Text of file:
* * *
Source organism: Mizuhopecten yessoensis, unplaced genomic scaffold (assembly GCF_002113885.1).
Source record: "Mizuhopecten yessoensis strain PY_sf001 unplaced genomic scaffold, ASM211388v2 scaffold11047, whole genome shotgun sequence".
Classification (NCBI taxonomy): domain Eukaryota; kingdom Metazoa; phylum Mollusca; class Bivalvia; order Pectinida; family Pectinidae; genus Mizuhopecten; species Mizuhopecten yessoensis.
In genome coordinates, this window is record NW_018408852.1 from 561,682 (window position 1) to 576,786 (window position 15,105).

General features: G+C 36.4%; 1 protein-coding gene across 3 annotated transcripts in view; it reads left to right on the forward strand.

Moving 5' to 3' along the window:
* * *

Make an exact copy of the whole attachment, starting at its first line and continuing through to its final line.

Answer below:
Source organism: Mizuhopecten yessoensis, unplaced genomic scaffold (assembly GCF_002113885.1).
Source record: "Mizuhopecten yessoensis strain PY_sf001 unplaced genomic scaffold, ASM211388v2 scaffold11047, whole genome shotgun sequence".
Classification (NCBI taxonomy): domain Eukaryota; kingdom Metazoa; phylum Mollusca; class Bivalvia; order Pectinida; family Pectinidae; genus Mizuhopecten; species Mizuhopecten yessoensis.
In genome coordinates, this window is record NW_018408852.1 from 561,682 (window position 1) to 576,786 (window position 15,105).

General features: G+C 36.4%; 1 protein-coding gene across 3 annotated transcripts in view; it reads left to right on the forward strand.

Moving 5' to 3' along the window: